In my view, disclosing the relevant details would provide a small amount of insight into how the Defence Forces stores, and manages the security of, medical data. Disclosure would also provide a very limited insight into the ongoing MP investigation, by identifying those whose actions might be examined.

On the other hand, the FOI Act recognises the public interest in the protection of the right to privacy both in the language of section 37 and the Long Title to the Act (which makes clear that the release of records under FOI must be consistent with the right to privacy). It is also worth noting that the right to privacy has a constitutional dimension, as one of the un-enumerated personal rights under the Constitution. Privacy rights will therefore be set aside only where the public interest served by granting the request (and breaching those rights) is sufficiently strong to outweigh the public interest in protecting privacy. Moreover, even where an overriding public interest in granting the request exists, there is a discretionary element to the application of section 37(5)(a).

In considering the weight of this public interest, it is relevant that disclosure of the details must be regarded as being effectively, or at least potentially, to the world at large. In my view, revealing to the world at large that a person’s actions may become subject to an investigation would result in a significant breach of that person’s right to privacy.

I have given the matter careful consideration. I do not accept that the public interest in releasing the details outweighs, on balance, the privacy rights of the various third parties. I find, therefore, that section 37(5)(a) does not apply.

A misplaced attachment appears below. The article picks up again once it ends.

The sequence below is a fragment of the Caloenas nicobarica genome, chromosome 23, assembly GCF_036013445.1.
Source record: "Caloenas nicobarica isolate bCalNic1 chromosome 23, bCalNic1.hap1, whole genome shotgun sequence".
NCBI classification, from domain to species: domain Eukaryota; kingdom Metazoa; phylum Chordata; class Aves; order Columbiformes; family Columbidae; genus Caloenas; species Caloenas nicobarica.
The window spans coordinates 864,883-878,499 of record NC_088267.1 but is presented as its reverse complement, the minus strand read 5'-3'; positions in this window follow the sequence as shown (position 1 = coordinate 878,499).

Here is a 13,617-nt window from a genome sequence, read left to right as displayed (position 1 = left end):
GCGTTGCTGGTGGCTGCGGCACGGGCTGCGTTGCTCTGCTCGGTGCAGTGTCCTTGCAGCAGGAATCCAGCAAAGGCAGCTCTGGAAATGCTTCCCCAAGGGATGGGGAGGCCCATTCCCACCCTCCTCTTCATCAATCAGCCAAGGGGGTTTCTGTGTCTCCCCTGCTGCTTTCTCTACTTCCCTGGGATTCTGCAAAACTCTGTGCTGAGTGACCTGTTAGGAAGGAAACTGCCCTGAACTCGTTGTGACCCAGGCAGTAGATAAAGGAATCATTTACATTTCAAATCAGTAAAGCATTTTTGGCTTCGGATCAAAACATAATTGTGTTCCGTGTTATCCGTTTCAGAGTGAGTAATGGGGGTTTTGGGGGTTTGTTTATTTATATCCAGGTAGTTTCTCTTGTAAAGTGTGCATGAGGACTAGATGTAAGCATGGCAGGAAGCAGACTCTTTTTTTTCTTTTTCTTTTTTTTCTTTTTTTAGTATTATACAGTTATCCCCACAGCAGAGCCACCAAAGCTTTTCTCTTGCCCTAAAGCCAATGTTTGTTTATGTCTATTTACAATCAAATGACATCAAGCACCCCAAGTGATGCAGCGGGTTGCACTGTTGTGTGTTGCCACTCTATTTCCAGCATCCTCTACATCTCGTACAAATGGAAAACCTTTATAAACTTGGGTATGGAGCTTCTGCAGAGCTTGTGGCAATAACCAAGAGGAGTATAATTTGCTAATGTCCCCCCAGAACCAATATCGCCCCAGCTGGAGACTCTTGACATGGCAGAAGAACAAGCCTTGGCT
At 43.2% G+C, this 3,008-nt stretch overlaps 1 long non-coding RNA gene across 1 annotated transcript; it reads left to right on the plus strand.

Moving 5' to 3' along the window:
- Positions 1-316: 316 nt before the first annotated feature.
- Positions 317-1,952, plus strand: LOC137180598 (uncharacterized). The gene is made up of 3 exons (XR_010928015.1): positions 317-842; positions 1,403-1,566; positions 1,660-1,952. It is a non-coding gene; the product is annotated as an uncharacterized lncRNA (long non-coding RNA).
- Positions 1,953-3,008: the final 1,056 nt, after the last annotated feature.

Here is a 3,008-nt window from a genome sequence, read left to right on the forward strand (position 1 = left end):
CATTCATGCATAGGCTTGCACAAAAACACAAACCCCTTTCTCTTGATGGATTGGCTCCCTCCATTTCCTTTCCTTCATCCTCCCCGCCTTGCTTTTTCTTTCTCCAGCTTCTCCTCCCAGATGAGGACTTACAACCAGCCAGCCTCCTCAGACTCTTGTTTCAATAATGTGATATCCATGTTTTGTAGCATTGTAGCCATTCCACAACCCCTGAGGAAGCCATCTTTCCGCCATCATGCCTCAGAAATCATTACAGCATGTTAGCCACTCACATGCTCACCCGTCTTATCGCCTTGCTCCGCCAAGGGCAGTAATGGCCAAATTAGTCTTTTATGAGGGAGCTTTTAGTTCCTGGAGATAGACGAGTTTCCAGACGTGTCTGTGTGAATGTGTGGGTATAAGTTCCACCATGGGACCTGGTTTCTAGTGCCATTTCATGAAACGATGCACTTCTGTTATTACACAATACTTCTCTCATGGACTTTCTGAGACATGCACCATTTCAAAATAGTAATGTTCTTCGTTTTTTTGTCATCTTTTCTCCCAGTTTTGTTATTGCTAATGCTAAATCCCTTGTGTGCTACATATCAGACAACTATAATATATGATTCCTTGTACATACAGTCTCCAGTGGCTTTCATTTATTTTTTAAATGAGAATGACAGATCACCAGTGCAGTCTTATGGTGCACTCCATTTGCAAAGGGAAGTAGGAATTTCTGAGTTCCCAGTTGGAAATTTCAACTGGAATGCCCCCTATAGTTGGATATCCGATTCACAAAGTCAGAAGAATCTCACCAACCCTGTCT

Section 32(1)(a)(i) - investigation of offences/procedures employed

Section 32(1)(a)(ii) - enforcement etc. of any law

I will now consider the Defence Forces’ application of sections 32(1)(a)(i) and (ii) to record 2 and to the remainder of record 1 (the remaining details).

Section 32(1)(a)(i) provides that a head may refuse to grant an FOI request if access to the record concerned could, in the opinion of the head, reasonably be expected to prejudice or impair the prevention, detection or investigation of offences, the apprehension or prosecution of offenders or the effectiveness of lawful methods, systems, plans or procedures employed for the purposes of the matters aforesaid. Section 32(1)(a)(i) provides that a head may refuse to grant an FOI request if access to the record concerned could, in the opinion of the head, reasonably be expected to prejudice or impair the enforcement of, compliance with or administration of any law. These exemptions are subject to a public interest test; however, the public interest test requires consideration only where certain limited circumstances exist (section 32(3)).

Generally speaking, section 32(1)(a) is a harm based exemption. Where an FOI body relies on this provision, it should identify the potential harm to the matters specified in the relevant sub-paragraph that might arise from disclosure. For instance, in relation to a claim under section 32(1)(a)(i), the FOI body should identify the relevant function or the relevant lawful methods, systems, plans or procedures. In relation to a claim under section 32(1)(a)(ii), it should identify the relevant law and explain whether it is the enforcement of, the compliance with, or the administration of that law that is at issue. In relation to both exemptions, it should then describe the nature of the prejudice or impairment expected (the harm), and explain how release of the particular record is expected to cause that harm and why it is considered that the harm identified could reasonably be expected to occur.